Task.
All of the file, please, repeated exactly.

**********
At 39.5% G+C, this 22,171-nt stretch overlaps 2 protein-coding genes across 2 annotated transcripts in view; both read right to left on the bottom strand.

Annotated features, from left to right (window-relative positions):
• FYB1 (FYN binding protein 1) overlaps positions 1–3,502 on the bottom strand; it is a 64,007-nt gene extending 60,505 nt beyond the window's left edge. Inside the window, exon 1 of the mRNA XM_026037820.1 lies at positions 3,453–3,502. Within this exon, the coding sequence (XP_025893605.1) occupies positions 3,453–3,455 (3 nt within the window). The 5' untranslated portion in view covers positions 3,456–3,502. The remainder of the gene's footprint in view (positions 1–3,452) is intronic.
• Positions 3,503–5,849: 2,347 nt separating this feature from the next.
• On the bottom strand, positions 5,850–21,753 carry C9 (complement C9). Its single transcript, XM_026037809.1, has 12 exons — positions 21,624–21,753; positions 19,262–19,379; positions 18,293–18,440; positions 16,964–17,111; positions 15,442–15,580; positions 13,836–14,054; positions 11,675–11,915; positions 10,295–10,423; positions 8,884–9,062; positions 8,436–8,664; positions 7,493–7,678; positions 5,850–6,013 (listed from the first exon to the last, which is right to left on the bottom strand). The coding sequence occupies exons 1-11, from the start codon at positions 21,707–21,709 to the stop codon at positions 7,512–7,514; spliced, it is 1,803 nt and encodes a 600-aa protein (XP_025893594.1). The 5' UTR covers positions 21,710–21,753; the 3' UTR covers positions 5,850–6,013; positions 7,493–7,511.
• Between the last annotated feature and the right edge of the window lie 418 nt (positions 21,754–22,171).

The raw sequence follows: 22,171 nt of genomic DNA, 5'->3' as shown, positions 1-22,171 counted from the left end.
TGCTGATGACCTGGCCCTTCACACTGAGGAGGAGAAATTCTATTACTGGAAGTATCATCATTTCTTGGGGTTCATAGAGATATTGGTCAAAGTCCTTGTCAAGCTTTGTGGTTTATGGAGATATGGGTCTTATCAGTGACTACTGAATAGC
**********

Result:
At 39.5% G+C, this 22,171-nt stretch overlaps 2 protein-coding genes across 2 annotated transcripts in view; both read right to left on the bottom strand.

Annotated features, from left to right (window-relative positions):
• FYB1 (FYN binding protein 1) overlaps positions 1–3,502 on the bottom strand; it is a 64,007-nt gene extending 60,505 nt beyond the window's left edge. Inside the window, exon 1 of the mRNA XM_026037820.1 lies at positions 3,453–3,502. Within this exon, the coding sequence (XP_025893605.1) occupies positions 3,453–3,455 (3 nt within the window). The 5' untranslated portion in view covers positions 3,456–3,502. The remainder of the gene's footprint in view (positions 1–3,452) is intronic.
• Positions 3,503–5,849: 2,347 nt separating this feature from the next.
• On the bottom strand, positions 5,850–21,753 carry C9 (complement C9). Its single transcript, XM_026037809.1, has 12 exons — positions 21,624–21,753; positions 19,262–19,379; positions 18,293–18,440; positions 16,964–17,111; positions 15,442–15,580; positions 13,836–14,054; positions 11,675–11,915; positions 10,295–10,423; positions 8,884–9,062; positions 8,436–8,664; positions 7,493–7,678; positions 5,850–6,013 (listed from the first exon to the last, which is right to left on the bottom strand). The coding sequence occupies exons 1-11, from the start codon at positions 21,707–21,709 to the stop codon at positions 7,512–7,514; spliced, it is 1,803 nt and encodes a 600-aa protein (XP_025893594.1). The 5' UTR covers positions 21,710–21,753; the 3' UTR covers positions 5,850–6,013; positions 7,493–7,511.
• Between the last annotated feature and the right edge of the window lie 418 nt (positions 21,754–22,171).

The raw sequence follows: 22,171 nt of genomic DNA, 5'->3' as shown, positions 1-22,171 counted from the left end.
TGCTGATGACCTGGCCCTTCACACTGAGGAGGAGAAATTCTATTACTGGAAGTATCATCATTTCTTGGGGTTCATAGAGATATTGGTCAAAGTCCTTGTCAAGCTTTGTGGTTTATGGAGATATGGGTCTTATCAGTGACTACTGAATAGC